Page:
From Moses and Monotheism (1939)
Part III, Section II, Chapter II
Part III, Section II, Chapter II
II. The People of Israel
... We may start from one character trait of the Jews which governs their relationship to other people. There is no doubt that they have a very good opinion of themselves, think themselves nobler, on a higher level, superior to the others, from whom they are also separated by many of their customs. With this they are animated by a special trust in life, such as is bestowed by the secret possession of a precious gift; it is a kind of optimism. Religious people would call it trust in God.
We know the reason for this attitude of theirs and what their precious treasure is. They really believe themselves to be God's chosen people; they hold themselves to be specially near to him, and this is what makes them proud and confident. According to trustworthy accounts, they behaved in Hellenistic times as they do today. The Jewish character, therefore, even then was what it is now, and the Greeks, among whom and alongside whom they lived, reacted to the Jewish qualities in the same way as their "hosts" do today. They reacted, one might think, as if they too believed in the preference which the Israelites claimed for themselves. When one is the declared favorite of the dreaded father one need not be surprised that the other brothers and sisters are jealous. What this jealousy can lead to is exquisitely shown in the Jewish legend of Joseph and his brethren. The subsequent course of world history seemed to justify this Jewish arrogance, for when, later on, God consented to send mankind a Messiah and Redeemer, he again chose him from among the Jewish people. The other people would then have had reason to say: "Indeed, they were right; they are God's chosen people." Instead of which it happened that the salvation through Jesus Christ brought on the Jews nothing but a stronger hatred, while the Jews themselves derived no advantage from this second proof of being favored, because they did not recognize the Redeemer.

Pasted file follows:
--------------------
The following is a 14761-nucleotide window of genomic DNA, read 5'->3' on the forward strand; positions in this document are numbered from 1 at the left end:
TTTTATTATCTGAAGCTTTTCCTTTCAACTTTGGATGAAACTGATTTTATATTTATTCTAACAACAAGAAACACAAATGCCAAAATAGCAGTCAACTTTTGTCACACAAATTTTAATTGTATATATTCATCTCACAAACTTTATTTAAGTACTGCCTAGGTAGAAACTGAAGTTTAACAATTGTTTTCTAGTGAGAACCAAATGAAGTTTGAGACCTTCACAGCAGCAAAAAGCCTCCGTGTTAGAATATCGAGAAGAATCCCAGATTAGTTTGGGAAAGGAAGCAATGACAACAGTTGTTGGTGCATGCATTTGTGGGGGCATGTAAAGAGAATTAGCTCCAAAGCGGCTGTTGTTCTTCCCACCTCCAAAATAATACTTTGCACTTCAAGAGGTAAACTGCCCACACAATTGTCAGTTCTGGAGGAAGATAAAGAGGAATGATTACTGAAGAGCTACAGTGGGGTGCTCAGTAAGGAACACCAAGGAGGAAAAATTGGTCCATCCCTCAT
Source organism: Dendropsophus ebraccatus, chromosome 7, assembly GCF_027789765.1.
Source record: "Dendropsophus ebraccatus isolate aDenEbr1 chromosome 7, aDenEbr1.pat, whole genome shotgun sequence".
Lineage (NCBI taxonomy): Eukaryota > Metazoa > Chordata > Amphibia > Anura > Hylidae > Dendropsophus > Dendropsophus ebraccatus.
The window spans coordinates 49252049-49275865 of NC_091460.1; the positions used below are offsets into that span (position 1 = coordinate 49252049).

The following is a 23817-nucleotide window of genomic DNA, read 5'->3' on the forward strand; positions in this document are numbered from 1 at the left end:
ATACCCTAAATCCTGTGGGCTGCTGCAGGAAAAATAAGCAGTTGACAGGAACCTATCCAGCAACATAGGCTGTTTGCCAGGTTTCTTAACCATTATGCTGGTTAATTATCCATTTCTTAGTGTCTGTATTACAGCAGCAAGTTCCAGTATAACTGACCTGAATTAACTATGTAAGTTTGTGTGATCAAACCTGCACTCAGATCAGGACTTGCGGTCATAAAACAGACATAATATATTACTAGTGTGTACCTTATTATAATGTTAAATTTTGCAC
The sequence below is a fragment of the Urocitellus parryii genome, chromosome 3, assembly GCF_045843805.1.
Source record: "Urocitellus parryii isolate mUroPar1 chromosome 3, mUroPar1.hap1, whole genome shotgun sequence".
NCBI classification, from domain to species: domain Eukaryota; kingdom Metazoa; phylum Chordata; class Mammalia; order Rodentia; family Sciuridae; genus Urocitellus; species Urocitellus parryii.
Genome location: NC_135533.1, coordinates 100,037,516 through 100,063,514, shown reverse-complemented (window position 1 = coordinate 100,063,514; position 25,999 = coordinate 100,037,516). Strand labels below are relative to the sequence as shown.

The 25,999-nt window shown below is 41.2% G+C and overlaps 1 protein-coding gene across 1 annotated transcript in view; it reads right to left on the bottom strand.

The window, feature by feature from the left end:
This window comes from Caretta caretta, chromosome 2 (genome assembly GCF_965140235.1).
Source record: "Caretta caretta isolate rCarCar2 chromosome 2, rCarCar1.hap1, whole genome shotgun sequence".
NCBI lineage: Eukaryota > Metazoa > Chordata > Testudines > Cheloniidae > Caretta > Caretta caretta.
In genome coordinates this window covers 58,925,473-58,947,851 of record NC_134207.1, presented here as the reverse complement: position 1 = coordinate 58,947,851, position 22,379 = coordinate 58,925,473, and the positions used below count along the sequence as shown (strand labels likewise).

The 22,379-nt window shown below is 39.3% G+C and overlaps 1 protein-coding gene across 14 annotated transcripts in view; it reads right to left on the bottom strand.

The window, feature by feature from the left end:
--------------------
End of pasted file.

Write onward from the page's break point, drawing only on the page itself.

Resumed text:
On the strength of my previous remarks we may say that it was the man Moses who stamped the Jewish people with this trait, one which became so significant to them for all time. He enhanced their self-confidence by assuring them that they were the chosen people of God; he declared them to be holy and laid on them the duty to keep apart from others. Not that the other peoples on their part lacked self-confidence. Then, just as now, each nation thought itself superior to all the others. The self-confidence of the Jews, however, became through Moses anchored in religion; it became a part of their religious belief. By the particularly close relationship to their God they acquired a part of his grandeur. And since we know that behind the God who chose the Jews and delivered them from Egypt stood the man Moses, who achieved that deed, ostensibly at God's command, I venture to say this: it was one man, the man Moses, who created the Jews. To him this people owes its tenacity in supporting life; to him, however, also much of the hostility which it has met with and is meeting still.
Used with permission. All rights reserved. Translation by Katherine Jones.